About the Red Panda
The Red Panda is a unique animal, with its closest relatives being the racoon and coati's of the Americas. Here are a few facts that you need to know about Red Pandas.
Red Pandas spend most of their time in trees. Their semi-retractable claws help them move from branch to branch with dexterity.
Red Pandas are known as an ‘arboreal’ mammal, which is an animal which spends most of their life in the trees. Red Pandas have strong, curved and sharp semi-retractable claws which are used to gain extra grip when crossing and descending tree branches to reach their bamboo meal.
Red Pandas sport a false thumb, which is actually an extension of the radial sesamoid bone.
Similarly to the Giant Panda, Red Pandas have a false thumb which allows it to grasp narrow tree branches, leaves and fruit. When descending a tree, the Red Panda rotates its ankles and grips with this thumb to give it additional control on branches.
A Red Pandas tail is not prehensile, meaning it cannot grip onto branches. Rather it is used for support and balance.
Pandas use their tails to support their arboreal lifestyle. In addition to balance, their long, thick, busy tails are also used to cover their body in cold weather for warmth. The alternating lines on their tails are suitably adapted for camouflage in their habitat of moss- and lichen-covered trees.
An individual Red Panda can be recognised by its facial markings.
Red Pandas are notorious for their white eyebrows and teardrop markings on their face, and researchers use this to identify individual Red Pandas, as every Panda's facial markings are unique!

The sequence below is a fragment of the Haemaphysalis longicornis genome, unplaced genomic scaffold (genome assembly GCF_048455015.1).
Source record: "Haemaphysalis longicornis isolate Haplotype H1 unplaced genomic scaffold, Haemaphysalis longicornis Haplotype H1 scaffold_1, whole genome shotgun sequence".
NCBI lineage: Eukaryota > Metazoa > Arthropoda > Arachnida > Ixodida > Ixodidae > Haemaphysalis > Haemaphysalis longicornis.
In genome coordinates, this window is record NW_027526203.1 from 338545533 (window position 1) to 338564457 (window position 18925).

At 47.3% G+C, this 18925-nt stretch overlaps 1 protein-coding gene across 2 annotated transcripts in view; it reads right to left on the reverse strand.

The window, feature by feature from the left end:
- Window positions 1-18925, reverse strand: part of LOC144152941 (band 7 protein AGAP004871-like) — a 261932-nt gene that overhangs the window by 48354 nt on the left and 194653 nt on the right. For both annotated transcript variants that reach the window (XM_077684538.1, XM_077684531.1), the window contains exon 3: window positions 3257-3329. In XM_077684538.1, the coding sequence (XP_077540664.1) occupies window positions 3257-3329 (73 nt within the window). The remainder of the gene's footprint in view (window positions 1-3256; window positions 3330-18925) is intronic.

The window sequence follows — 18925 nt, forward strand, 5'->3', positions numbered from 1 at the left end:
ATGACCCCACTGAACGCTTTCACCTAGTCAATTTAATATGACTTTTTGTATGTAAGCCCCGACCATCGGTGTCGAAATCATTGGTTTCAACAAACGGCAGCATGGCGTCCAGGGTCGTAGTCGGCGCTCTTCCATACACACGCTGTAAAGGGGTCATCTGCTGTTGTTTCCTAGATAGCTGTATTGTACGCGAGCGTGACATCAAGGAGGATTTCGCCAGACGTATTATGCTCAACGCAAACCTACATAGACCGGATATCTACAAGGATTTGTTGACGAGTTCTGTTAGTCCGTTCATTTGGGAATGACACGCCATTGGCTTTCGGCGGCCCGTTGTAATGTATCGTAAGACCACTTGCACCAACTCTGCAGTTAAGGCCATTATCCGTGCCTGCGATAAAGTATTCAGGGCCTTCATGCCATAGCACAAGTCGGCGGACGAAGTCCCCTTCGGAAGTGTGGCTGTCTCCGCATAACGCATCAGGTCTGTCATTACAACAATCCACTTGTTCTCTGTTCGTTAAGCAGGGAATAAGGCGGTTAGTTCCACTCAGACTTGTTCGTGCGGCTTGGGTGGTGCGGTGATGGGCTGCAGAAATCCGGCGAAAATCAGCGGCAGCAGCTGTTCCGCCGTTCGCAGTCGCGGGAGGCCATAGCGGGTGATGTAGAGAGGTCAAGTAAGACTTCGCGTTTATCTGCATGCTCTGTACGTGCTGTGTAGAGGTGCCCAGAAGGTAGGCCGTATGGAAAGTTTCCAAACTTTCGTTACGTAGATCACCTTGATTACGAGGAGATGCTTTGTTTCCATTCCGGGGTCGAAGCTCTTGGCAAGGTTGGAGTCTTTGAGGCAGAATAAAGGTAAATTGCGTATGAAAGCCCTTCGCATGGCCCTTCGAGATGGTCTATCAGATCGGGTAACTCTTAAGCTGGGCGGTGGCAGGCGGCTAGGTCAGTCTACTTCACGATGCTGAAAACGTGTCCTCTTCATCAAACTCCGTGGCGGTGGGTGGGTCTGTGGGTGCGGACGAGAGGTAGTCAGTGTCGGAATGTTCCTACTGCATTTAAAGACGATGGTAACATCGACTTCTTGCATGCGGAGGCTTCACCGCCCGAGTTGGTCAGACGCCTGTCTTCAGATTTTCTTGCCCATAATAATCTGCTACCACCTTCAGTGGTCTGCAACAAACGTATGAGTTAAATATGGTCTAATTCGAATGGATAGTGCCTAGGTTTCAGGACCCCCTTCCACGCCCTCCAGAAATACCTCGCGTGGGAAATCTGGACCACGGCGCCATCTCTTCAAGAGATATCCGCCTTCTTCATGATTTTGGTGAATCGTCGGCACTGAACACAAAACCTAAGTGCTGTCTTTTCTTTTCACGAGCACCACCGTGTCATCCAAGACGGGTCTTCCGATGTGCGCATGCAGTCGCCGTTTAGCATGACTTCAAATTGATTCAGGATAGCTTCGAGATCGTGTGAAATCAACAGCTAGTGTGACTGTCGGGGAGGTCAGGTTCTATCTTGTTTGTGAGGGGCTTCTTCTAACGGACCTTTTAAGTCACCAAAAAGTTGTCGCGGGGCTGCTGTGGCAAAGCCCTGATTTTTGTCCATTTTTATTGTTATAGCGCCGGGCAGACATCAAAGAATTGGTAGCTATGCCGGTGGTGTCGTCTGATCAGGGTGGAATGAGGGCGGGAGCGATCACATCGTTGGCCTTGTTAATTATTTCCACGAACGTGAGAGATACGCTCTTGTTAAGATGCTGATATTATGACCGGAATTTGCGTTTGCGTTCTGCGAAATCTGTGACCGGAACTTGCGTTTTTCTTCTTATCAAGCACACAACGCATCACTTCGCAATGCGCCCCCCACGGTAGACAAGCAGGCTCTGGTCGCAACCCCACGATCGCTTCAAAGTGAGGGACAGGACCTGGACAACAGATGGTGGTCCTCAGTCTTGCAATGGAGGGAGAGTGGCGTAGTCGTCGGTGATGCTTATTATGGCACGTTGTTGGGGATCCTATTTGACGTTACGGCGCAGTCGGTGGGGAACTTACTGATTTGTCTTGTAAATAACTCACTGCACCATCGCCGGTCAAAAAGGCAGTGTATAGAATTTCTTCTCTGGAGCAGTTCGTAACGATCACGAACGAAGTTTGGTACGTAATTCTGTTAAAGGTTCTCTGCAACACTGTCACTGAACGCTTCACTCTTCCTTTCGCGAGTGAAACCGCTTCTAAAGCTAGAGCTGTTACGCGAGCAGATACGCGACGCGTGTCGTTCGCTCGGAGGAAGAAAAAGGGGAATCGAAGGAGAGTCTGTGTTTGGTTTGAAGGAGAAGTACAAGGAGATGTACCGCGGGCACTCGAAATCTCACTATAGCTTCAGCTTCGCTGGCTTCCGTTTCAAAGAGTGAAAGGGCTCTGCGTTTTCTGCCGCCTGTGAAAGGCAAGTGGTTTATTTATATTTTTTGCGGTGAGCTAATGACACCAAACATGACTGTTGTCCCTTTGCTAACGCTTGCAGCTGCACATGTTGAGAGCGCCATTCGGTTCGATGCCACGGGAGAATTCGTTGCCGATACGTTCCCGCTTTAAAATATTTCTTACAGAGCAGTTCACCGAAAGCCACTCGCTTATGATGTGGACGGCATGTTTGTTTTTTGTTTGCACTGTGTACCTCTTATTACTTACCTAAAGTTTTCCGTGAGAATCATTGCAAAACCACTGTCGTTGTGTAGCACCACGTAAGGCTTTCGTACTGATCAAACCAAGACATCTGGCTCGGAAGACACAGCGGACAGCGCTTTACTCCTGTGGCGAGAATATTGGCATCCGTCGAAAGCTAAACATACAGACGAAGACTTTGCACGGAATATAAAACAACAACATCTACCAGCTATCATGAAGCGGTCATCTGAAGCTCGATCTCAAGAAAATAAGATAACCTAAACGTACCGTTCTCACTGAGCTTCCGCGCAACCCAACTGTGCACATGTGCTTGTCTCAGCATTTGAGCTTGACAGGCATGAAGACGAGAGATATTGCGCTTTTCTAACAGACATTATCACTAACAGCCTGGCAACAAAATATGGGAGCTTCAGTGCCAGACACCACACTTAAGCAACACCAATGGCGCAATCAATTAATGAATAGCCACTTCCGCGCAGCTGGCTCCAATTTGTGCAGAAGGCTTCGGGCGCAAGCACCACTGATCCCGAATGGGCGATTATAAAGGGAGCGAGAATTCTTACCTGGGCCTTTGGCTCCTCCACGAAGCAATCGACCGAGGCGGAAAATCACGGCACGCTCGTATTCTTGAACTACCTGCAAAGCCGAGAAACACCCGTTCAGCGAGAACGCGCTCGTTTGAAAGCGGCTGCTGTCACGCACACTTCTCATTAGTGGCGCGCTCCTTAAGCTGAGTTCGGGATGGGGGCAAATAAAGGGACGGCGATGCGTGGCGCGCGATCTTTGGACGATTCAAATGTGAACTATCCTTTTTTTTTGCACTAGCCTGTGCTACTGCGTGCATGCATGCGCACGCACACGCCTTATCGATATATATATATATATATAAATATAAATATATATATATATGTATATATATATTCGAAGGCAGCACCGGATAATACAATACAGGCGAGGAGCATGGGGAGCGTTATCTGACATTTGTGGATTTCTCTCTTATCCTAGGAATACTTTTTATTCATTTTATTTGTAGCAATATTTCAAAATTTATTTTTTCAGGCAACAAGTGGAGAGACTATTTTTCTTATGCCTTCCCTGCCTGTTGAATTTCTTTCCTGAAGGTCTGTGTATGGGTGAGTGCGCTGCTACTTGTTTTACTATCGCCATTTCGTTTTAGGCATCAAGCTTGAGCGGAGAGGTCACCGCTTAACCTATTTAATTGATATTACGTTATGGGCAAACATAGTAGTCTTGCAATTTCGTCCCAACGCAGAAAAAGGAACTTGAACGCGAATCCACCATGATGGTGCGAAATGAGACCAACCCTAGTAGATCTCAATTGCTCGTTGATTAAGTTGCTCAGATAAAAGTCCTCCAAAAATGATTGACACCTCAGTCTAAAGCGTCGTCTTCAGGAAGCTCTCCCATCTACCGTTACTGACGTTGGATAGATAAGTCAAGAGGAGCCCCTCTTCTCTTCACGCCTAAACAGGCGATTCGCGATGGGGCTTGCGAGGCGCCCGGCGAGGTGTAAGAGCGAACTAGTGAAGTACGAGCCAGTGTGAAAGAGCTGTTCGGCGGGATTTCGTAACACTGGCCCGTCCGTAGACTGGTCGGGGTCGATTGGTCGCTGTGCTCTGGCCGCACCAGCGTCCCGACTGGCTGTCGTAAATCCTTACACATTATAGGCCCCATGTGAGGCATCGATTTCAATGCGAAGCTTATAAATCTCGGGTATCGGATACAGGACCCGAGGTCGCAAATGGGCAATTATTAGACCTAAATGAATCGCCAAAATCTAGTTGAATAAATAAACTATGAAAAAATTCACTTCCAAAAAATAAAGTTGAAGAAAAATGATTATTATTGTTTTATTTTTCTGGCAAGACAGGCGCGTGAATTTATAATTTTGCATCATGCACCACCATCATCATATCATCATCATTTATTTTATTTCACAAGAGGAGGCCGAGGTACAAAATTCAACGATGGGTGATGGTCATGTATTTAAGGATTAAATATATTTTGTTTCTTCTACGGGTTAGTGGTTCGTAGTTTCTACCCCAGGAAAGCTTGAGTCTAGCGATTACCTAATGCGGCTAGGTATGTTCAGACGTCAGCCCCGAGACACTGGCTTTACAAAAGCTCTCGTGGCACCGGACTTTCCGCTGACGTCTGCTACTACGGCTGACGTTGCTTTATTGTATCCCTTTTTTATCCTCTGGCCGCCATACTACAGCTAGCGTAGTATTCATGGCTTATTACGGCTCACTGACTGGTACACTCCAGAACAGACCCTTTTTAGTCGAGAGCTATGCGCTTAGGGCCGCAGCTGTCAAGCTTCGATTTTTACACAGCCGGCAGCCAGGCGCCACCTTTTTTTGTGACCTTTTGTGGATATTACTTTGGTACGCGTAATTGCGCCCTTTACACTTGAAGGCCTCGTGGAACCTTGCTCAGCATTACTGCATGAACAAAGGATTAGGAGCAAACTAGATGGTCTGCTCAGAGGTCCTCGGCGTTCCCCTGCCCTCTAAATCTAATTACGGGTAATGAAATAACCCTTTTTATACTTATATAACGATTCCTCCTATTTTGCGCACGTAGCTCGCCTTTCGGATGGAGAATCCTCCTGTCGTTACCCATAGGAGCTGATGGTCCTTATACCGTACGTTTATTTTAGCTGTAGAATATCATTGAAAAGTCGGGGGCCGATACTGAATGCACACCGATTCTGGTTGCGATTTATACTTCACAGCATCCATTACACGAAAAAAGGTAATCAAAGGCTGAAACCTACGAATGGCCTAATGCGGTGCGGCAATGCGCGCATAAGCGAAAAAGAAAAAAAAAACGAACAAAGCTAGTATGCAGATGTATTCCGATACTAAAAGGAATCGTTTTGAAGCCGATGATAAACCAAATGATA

There are two known subspecies of Red Panda. Ailurus fulgens fulgens found in Nepal and India and Ailurus fulgens styani found predominately in China
Ailurus fulgens fulgens (left hand image): Found in Nepal, northeastern India (West Bengal, Sikkim, Arunachal Pradesh), Bhutan, and part of China.
Ailurus fulgens styani (right hand image): Only found in China (in the Hengduan Mountains in Sichuan and the East Nujiang River of Yunnan Province) and northern Myanmar.
While Red Pandas have the digestive capability to consume a carnivorous diet they rely almost entirely on Bamboo for food.
The Red Panda’s diet is very unusual for a mammal and consists mostly of bamboo. When the weather is warm enough, they also eat insects and fruit. Although the Giant Panda eats almost every part of the bamboo plant (except the roots), the Red Panda only eats the youngest, most tender shoots and leaves.
Red Pandas are generally solitary animals
Red Pandas are generally solitary, but there are a couple of exceptions to the rule. First, young Red Pandas grow relatively slowly, so they develop extended associations with their mothers that last for over a year. Second, Red Pandas have short relationships during the annual breeding season.
Red Pandas use their thick fur to shield themselves against their cold climate.
Red Pandas live at altitudes of around 2,200-4,800m, where temperatures rarely vary from between 10-25 Degrees Celcius. The soles of their paws are covered in thick fur which is used for insulation on snow-covered surfaces.